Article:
Turn and Face the Strange

Sorry for my lack of blogging these two weeks. Circumstances got in the way.

Let’s start with last week. I have two fabulous women who assist with Martin’s care. On Tuesday afternoons, Janine—four years ago, she was one of Martin’s EI providers, and she’s been with us ever since—accompanies Martin to our church’s kids’ club and facilitates his participation, then brings him home and does dinner and bedtime. I use the time to write. On game days, I take my notebook computer to a pub to watch the Rangers play. Other days, the computer and I hole up at the town diner or the pizza joint. (When we lived in the City, I wrote at a wine bar. Suburbs change everything.)

Thursdays and Fridays, Martin’s nanny Samara comes. Thursday is “my night out.” I meet a girlfriend for drinks or dinner, or I write. Friday is date night, reserved for Adrian.

Last Tuesday, Janine had a migraine, so Martin and I were on our own. On Thursday, Samara’s husband came down with the flu. She wanted to take care of her husband, and also didn’t want to share the virus, so she stayed home and Martin and I were on our own again. And when I say “on our own,” I mean it. Adrian was skiing in California. You’re welcome, Adrian.

What about the daytime? you ask. Why didn’t I blog while Martin was at school?

Well, on Monday the dishwasher went kaput. That might not sound all-encompassing, so keep this in mind—on an average day, I run the dishwasher three times, and every load is full. That’s right. Around 9:00 a.m., I run the dishwasher with the breakfast dishes, any pans leftover from the previous evening, coffee tools, cat dishes, and whatever bowls I’ve used to assemble quick snacks. Mid-afternoon I pack the appliance with the utensils I’ve used to prep dinner (1:00-3:00 are my sous-chef hours) and assemble Adrian’s lunch for the next day, my own lunchwares, more cat dishes, gym water bottles, and the et cetera that clutters my counters, like flower vases, kombucha vats, gym water bottles, juicer parts, and (every second or third day) broth pots. Before bed I load the thing again, this time with dinner cooking vessels, dinner dishes, the bowls and utensils I send to school with Martin, more cat dishes, bakeware from muffins and grain-free breads, and glass storage containers emptied from the fridge, which are many because I will not waste food given by an animal.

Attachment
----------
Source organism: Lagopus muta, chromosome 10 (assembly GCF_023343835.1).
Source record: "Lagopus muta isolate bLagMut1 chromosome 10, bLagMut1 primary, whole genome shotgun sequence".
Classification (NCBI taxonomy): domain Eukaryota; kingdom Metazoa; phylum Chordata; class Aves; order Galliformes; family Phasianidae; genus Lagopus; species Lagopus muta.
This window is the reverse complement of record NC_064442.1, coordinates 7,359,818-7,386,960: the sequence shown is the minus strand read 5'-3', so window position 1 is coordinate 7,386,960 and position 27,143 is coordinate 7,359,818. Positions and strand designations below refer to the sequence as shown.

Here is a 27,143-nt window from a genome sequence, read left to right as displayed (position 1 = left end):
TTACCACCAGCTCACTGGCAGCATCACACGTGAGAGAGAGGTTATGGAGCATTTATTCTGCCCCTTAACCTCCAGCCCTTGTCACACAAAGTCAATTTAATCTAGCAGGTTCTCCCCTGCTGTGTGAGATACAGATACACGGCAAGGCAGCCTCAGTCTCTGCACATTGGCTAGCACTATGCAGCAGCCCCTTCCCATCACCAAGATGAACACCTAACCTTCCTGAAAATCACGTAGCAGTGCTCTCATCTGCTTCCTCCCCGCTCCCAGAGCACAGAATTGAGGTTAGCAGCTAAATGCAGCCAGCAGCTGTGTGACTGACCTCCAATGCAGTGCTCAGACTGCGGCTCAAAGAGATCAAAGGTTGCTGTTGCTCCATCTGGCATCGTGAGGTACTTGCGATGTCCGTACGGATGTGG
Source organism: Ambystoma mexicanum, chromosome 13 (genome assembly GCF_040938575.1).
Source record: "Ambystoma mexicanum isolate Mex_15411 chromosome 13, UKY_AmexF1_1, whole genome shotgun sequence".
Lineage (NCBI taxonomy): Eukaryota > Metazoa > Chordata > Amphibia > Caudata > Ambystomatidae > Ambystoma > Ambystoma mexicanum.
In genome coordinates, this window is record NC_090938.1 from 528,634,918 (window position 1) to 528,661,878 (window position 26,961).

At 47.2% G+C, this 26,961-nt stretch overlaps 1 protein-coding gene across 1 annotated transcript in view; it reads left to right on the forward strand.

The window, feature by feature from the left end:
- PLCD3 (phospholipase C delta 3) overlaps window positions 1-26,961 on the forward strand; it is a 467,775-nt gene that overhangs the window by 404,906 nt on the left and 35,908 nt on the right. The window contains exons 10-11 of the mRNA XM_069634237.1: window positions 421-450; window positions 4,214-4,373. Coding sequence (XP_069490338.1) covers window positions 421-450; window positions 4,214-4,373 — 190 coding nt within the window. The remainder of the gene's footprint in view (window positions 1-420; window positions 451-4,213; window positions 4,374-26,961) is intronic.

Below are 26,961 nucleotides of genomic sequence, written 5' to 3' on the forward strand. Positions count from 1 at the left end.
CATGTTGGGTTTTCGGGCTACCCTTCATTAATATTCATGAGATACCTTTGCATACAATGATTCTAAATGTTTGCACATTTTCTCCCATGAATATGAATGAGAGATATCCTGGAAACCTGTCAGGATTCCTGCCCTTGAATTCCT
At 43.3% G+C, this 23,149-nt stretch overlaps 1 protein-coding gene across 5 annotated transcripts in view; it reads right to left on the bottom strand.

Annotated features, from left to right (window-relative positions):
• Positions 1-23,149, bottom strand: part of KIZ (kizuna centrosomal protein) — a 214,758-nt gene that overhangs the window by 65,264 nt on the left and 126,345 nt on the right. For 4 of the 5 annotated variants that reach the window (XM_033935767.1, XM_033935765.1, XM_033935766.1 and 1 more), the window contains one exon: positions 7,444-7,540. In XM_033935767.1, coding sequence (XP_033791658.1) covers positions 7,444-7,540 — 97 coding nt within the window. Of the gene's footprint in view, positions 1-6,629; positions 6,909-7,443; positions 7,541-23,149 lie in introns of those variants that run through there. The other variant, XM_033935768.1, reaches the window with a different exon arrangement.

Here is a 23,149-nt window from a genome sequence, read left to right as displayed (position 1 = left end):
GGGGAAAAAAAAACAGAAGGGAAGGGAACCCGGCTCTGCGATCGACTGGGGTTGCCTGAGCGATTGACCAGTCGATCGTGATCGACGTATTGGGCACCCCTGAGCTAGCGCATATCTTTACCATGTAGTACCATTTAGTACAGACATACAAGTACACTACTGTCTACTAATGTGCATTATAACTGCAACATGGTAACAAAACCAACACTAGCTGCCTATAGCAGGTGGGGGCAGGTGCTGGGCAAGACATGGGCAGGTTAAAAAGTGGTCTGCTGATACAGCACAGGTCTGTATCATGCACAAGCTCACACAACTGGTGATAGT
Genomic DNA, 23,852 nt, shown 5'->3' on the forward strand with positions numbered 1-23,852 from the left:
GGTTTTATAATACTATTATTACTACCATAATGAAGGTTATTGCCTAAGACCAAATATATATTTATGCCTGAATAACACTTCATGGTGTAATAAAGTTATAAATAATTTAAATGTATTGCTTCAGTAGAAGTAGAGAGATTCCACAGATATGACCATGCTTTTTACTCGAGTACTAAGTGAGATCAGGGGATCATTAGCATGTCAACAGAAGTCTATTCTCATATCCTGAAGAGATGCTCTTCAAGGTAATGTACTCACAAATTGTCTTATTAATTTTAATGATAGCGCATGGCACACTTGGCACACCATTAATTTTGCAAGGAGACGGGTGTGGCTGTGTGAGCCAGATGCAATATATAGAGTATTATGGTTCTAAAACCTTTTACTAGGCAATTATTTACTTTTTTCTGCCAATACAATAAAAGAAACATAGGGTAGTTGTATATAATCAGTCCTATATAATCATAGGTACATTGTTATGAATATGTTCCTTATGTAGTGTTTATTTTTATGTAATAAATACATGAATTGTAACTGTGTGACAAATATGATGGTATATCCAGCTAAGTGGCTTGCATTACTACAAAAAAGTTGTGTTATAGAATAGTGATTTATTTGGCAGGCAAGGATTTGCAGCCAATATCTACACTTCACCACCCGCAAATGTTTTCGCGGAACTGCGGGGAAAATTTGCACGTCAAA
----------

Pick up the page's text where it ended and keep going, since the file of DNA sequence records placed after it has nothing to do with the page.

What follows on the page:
If that array makes your head spin, then picture me washing it all by hand. So there went last week.

And this week? A blizzard hit our area. For sure, it wasn’t half the blizzard the weather folks forewarned. But it was enough to get the schools released early on Monday, cancelled on Tuesday, and delayed on Wednesday. Let’s just say that Martin and I got to spend ample time together, which is not conducive to writing. Meanwhile, Adrian, fresh from the airport, appeared at home Sunday evening for a dinner party we threw, then departed again Monday morning (pre-“blizzard”) for the Midwest, and my good friend Coleen (you’ve met her before) was staying with me, to cater the aforementioned dinner party. Because of the weather, Coleen couldn’t go home to Upstate New York, Adrian couldn’t return from the Midwest, and Martin and I endured a continually evolving schedule.

I accomplished nothing.

Actually, Coleen and I washed a lot of dishes, by hand. Other than that, I accomplished nothing.

That’s a lot about me, right? No worries. I’m about to circle this post back to Martin.

Because guess what? Martin has had a tough couple weeks. Yeast flare, discomfort, blah blah blah. And yet—he did fine. Confronted with change upon change, he held steady. Nary a meltdown. When Janine couldn’t come, Martin had to skip the church kids’ club and run errands with me instead. He complained, like a six-year-old. He didn’t cry. We survived. When Samara couldn’t come, Martin said he was sad, and then spent too much time on his iPad. We survived.

I’m not ready, yet, to relegate meltdowns to the “so far gone” list. They still happen, or “kinda” happen. This morning, for example, Martin didn’t finish his breakfast in time to choose which dishes and utensils I would send for his school lunch. (We love incentives! If breakfast is done by 7:30 a.m., the choice is his. If he dawdles until after 7:30, I pick.) Upon learning that he had missed his deadline, Martin started to cry. I said, “I don’t think you have anything to cry about. Cut that out, and let’s get ready for school.” And then he was done.

Not long ago, if Martin said he wanted to change the radio station in the car, I had to undertake this analysis: “If I change the station, I’m giving into his rigidity, against my RDI instincts. If I don’t, he’ll have a meltdown, and I’ll have crying and distress on my hands.” Not anymore. Now I ponder something more like, “He wants a different station. How much do I like this song? Should I just change it, or should I listen to this song and let him choose the next?” That’s a world of difference.

There was a time when last week and this week would have been nightmares. We’ve come far enough that, now, they were just pains in the neck.

This morning the dishwasher was repaired. Right now, the Rangers are playing the Canadiens.

So here I sit. Writing.


One thought on “Turn and Face the Strange

  1. Pingback: Past Tense | Finding My Kid

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